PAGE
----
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Do-it-yourself investors will soon have to pay fees for mutual fund trades on certain discount brokerages, as companies prepare to recoup losses from regulatory changes that will no longer allow online trading platforms to sell mutual funds with embedded charges known as trailing commissions.

Starting March 7, Canadian Imperial Bank of Commerce will begin charging an upfront fee of $6.95 a trade when clients buy or sell mutual funds on its online brokerage, CIBC Investor’s Edge.

RBC Direct Investing – the online brokerage of Royal Bank of Canada – notified clients that, as of March 14, mutual fund purchases will be subject to a fee of 1 per cent of the gross trade amount, up to a maximum of $50. There will be no charge for selling mutual funds on the platform.

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Historically, the majority of trading platforms in Canada have waived trading costs for mutual funds in favour of collecting trailing commissions from fund companies. The same platforms typically charge around $10 a trade for stocks or bonds.

Trailing commissions are payments a mutual fund company gives annually to an investment dealer for selling its investment products. They are supposed to compensate financial advisers for providing continuing advice to investors, and are embedded in a fund’s management expense ratio. But discount brokers are prohibited from providing advice to investors under regulatory rules, meaning they have collected billions in commissions without providing the intended service.

In Sept., 2020, after years of industry consultation, the Canadian Securities Administrators, an umbrella group for all provincial and territorial securities commissions, announced that it was banning discount brokers from selling funds that include such fees. The CSA gave discount brokerages until June 1, 2022, to prepare for the rule change.

CIBC spokesperson Trish Tervit confirmed to The Globe and Mail that, as of March 7, CIBC Investor’s Edge will only sell mutual funds that do not have embedded trailing commissions.

The bank’s new $6.95 fee for mutual funds, Ms. Tervit added, is “consistent with the cost of trading other investment products on our platform.”

RBC spokesperson Kathy Bevan said in an e-mail that as part of the bank’s move to align with the CSA’s coming changes, it will also stop selling any mutual funds that pay trailing commissions as of March 7.

Canada’s largest online discount brokerage, TD Direct Investing, has decided to continue not to charge any trading fees for buying or selling mutual funds on its online platform even after June 1, the bank said in a statement.

Bank of Nova Scotia declined to comment on whether there would be any charges associated with mutual fund trades on its discount brokerage, Scotia iTrade. National Bank of Canada spokesperson Stéphanie Rousseau said in an e-mail that the bank is “currently working to ensure that it complies with the upcoming regulations so that it can continue to offer mutual funds on its platform, National Bank Direct Brokerage.”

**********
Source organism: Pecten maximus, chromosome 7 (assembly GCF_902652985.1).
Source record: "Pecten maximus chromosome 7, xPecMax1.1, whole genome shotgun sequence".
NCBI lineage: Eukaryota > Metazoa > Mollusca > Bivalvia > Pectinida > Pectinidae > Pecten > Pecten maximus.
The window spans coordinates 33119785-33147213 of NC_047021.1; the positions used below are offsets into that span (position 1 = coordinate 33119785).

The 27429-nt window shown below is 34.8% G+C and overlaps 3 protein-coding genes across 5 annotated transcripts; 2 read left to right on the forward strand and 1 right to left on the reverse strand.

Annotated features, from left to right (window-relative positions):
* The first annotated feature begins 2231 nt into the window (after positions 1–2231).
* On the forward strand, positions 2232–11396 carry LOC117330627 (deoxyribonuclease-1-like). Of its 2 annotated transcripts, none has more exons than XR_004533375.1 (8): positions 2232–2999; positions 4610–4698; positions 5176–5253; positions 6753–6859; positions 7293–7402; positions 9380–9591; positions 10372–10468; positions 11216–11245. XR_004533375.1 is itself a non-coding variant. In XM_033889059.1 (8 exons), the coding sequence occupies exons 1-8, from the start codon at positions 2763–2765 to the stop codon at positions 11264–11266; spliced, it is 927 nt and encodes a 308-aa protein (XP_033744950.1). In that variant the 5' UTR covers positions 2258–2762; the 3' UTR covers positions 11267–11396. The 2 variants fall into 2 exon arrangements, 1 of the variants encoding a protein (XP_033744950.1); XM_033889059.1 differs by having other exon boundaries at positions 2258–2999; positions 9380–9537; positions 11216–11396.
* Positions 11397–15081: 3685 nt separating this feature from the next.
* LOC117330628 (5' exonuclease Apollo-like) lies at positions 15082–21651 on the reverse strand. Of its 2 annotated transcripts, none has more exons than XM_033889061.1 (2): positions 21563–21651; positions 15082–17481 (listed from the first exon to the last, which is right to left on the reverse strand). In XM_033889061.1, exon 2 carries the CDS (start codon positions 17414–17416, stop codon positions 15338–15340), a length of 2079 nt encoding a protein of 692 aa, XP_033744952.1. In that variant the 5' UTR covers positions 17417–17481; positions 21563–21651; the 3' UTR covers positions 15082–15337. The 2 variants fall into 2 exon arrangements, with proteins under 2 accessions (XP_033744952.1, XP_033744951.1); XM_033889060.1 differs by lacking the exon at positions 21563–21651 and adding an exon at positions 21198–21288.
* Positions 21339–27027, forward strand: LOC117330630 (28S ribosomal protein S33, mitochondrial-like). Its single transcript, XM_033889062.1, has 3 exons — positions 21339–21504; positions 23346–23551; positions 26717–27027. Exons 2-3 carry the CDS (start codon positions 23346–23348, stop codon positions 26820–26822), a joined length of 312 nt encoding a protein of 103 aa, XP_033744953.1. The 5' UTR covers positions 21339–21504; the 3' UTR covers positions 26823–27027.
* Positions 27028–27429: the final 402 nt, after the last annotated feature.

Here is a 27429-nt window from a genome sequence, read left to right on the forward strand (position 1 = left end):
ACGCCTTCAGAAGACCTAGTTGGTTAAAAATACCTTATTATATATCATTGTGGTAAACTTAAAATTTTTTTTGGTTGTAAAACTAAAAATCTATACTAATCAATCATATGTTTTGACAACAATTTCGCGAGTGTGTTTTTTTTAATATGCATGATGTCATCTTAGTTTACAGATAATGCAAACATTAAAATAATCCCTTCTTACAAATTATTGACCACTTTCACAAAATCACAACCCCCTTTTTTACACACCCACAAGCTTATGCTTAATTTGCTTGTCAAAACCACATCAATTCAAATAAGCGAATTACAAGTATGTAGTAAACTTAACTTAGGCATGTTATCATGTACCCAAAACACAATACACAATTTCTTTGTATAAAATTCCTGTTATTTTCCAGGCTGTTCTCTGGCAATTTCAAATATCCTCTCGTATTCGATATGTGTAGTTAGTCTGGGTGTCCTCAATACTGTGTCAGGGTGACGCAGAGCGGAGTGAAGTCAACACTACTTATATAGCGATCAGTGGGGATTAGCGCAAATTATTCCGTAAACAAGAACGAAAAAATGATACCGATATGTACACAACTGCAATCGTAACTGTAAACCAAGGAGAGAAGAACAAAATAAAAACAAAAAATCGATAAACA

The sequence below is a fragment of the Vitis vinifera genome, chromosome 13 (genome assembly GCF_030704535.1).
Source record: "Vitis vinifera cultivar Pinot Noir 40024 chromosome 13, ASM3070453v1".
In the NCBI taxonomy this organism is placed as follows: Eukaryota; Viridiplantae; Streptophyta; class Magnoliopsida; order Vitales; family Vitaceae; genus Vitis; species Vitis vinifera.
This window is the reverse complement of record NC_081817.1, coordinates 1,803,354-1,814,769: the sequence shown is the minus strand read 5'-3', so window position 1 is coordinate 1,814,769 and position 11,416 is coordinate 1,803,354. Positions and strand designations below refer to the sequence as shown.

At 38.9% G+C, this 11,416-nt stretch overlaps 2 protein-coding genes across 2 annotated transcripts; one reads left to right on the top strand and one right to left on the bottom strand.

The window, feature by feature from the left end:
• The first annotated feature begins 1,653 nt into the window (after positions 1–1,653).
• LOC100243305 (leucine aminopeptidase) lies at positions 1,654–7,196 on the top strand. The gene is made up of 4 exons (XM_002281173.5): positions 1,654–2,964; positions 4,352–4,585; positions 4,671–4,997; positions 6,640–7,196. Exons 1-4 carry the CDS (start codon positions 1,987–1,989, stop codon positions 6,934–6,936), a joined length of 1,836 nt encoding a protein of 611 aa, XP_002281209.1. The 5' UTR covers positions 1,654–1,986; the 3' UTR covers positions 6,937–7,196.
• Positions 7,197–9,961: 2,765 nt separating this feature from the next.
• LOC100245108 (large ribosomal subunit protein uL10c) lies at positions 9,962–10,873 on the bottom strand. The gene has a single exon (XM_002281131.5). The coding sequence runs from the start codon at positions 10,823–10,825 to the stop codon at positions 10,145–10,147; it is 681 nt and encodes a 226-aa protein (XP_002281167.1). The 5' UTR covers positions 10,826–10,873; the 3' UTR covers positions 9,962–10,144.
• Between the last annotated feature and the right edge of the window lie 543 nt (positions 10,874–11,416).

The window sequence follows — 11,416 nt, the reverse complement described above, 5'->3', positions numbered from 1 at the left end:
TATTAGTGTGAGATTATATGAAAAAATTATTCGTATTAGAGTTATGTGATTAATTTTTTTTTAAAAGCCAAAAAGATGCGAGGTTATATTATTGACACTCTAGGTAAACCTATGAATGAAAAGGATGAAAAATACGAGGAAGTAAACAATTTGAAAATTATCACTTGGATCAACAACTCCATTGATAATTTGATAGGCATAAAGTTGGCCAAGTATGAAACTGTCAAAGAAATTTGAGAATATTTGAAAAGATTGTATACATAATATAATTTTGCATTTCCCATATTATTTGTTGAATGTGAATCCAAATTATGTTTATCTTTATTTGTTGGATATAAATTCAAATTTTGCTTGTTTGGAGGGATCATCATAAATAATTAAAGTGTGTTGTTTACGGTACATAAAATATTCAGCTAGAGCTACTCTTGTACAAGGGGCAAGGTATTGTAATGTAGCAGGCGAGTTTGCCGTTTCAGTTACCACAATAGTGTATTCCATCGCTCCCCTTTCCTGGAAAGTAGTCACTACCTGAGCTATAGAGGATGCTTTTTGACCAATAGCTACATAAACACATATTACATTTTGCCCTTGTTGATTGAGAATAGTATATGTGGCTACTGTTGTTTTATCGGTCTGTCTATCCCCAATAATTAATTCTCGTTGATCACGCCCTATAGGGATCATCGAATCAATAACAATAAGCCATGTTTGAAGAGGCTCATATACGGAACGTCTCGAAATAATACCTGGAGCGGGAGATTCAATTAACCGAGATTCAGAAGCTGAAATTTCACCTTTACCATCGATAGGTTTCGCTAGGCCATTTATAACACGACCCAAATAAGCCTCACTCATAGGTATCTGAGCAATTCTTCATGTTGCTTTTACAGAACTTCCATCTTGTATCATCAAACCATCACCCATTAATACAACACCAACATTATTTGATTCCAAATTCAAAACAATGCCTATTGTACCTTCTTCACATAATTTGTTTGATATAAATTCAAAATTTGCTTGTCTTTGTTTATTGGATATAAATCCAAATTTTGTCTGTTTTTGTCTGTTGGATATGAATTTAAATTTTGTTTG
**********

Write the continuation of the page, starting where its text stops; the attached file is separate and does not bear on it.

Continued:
“Further details will be available in the coming months,” Ms. Rousseau added. The bank does not currently charge fees for buying or selling mutual funds.

Bank of Montreal spokesperson Jeff Roman said in an e-mail that the bank is still evaluating whether there will be any changes to BMO InvestorLine’s fee structure for mutual fund investing. Currently, BMO does not charge do-it-yourself investors for purchasing or selling mutual funds.

“As of December 1, 2021 the vast majority of mutual fund purchases bought on InvestorLine were into mutual funds with no trailing commissions,” Mr. Roman said.

Independent brokerage Questrade Inc. currently charges $9.95 per mutual fund trade, and is one of the only online brokerages that refunds trailing commissions to clients. The company began rebating trailing commissions for mutual funds in 2009, but it subtracts an administrative charge of $29.95 a month for doing so.

Questrade said in a statement that mutual funds make up less than 2 per cent of the company’s client assets and that the rebate program will continue until June, when the CSA rules come into effect and customers will no longer be able to buy funds with trailing commissions.

Several class-action lawsuits have been filed against discount brokerages. One of the claims estimates that investors have incorrectly paid about $5-billion in trailing commissions on mutual funds since the early 1990s.

The “pay to play” culture has resulted in many low-cost independent funds that do not pay trailers – such as those managed by Mawer Investment Management, Leith Wheeler Investment Counsel and Steadyhand Investments Inc. – not being listed on some of the largest trading platforms in the country. It is not yet known if trading platforms will add these independent mutual funds after June 1.

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